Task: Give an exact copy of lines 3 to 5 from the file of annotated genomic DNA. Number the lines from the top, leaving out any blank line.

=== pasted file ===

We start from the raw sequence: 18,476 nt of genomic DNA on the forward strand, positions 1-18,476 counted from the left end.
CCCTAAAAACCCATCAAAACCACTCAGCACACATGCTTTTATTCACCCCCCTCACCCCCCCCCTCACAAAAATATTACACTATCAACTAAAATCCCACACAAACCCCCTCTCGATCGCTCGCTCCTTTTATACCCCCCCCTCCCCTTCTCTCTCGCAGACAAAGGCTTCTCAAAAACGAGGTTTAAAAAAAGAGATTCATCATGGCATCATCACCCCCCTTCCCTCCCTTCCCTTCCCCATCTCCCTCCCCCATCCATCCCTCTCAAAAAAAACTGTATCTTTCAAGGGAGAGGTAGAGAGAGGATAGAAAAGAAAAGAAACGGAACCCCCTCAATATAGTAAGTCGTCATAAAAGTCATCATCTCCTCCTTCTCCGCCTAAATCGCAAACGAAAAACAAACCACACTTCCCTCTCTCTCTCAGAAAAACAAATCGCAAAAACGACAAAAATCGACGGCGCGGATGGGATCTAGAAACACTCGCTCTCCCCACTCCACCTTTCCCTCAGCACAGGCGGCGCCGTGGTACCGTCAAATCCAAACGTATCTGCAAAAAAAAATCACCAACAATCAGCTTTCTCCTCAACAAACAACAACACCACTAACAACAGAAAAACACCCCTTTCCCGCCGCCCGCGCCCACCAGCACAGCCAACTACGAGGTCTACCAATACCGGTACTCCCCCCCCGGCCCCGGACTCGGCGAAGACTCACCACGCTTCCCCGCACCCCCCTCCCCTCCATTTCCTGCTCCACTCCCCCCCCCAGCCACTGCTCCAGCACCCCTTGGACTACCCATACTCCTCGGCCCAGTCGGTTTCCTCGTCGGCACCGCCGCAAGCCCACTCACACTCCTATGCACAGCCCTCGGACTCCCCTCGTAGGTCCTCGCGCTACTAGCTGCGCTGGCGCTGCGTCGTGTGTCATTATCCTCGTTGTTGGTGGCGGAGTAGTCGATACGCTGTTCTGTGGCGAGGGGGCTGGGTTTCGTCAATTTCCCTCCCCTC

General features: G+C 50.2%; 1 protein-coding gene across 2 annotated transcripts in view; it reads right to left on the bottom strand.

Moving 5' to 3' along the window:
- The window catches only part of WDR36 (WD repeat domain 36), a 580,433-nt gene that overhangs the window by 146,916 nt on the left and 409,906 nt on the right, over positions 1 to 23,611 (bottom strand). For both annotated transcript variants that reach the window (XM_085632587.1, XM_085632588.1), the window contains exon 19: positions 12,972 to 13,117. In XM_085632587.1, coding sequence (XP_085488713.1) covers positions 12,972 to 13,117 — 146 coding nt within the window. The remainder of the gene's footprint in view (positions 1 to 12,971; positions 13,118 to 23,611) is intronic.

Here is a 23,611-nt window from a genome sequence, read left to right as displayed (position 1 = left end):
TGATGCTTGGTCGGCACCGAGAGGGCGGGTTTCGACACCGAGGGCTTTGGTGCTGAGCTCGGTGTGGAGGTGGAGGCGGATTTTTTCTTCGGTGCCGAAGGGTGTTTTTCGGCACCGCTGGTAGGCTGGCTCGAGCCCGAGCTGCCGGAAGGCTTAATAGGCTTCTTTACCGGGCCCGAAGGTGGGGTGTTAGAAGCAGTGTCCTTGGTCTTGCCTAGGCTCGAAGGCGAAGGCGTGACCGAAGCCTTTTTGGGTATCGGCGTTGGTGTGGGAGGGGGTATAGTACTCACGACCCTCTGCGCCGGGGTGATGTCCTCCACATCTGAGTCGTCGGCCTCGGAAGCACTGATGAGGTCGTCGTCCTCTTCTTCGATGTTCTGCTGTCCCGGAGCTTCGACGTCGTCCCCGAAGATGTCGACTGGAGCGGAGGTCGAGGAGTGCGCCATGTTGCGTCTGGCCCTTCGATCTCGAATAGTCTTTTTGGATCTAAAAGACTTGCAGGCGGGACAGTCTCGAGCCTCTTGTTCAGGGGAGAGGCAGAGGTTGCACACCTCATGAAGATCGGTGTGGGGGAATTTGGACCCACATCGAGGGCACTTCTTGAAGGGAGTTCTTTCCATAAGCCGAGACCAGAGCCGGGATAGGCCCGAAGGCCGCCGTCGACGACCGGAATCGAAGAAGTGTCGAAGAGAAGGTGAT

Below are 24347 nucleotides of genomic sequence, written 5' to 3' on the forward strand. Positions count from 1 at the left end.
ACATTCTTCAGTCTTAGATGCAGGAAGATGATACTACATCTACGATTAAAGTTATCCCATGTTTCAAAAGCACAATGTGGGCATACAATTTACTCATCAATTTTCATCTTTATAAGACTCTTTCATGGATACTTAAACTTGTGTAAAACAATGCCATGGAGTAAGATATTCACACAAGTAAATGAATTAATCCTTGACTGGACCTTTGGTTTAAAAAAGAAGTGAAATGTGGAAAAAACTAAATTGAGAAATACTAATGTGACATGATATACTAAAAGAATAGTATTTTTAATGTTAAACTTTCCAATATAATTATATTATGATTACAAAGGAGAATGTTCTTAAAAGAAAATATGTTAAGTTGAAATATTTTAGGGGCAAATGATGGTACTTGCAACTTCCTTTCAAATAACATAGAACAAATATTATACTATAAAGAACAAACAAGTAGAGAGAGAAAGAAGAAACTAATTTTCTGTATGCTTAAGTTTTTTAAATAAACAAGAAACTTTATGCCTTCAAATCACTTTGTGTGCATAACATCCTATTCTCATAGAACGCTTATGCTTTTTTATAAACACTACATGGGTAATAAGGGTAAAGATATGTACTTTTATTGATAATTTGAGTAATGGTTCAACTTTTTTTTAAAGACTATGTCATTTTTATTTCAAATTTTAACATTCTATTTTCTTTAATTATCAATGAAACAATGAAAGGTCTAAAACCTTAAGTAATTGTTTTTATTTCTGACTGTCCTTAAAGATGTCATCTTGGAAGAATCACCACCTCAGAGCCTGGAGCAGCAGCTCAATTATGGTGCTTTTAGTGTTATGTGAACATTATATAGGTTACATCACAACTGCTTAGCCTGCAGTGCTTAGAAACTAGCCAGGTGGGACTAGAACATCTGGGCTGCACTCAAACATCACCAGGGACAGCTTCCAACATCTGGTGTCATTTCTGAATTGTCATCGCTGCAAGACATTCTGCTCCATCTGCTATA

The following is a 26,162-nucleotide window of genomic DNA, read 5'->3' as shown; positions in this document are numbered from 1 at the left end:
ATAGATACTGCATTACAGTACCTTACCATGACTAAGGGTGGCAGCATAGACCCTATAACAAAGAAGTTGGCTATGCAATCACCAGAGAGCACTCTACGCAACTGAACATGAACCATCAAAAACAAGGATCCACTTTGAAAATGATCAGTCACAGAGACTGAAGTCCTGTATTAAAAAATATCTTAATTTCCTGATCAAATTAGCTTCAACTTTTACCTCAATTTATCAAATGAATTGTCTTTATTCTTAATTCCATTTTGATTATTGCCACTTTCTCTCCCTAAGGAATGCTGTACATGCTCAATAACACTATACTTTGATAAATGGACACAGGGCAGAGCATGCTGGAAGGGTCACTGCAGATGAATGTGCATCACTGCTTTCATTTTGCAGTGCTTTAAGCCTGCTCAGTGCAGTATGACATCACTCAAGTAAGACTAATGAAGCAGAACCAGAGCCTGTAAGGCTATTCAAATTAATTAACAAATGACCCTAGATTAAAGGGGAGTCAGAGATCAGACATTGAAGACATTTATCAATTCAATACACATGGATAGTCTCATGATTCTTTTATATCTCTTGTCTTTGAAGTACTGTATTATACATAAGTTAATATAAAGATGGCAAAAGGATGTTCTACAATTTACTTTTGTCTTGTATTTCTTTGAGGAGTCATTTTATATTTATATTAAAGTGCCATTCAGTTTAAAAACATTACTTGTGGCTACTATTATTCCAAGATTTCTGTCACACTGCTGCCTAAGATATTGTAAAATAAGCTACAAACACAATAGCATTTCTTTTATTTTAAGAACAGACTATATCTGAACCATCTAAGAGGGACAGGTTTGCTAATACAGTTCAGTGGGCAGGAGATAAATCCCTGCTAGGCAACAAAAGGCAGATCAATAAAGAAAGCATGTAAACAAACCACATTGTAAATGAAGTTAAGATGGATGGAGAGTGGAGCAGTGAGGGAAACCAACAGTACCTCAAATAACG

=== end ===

General features: G+C 50.2%; 1 protein-coding gene across 2 annotated transcripts in view; it reads right to left on the bottom strand.

Moving 5' to 3' along the window:
- The window catches only part of WDR36 (WD repeat domain 36), a 580,433-nt gene that overhangs the window by 146,916 nt on the left and 409,906 nt on the right, over positions 1 to 23,611 (bottom strand). For both annotated transcript variants that reach the window (XM_085632587.1, XM_085632588.1), the window contains exon 19: positions 12,972 to 13,117. In XM_085632587.1, coding sequence (XP_085488713.1) covers positions 12,972 to 13,117 — 146 coding nt within the window. The remainder of the gene's footprint in view (positions 1 to 12,971; positions 13,118 to 23,611) is intronic.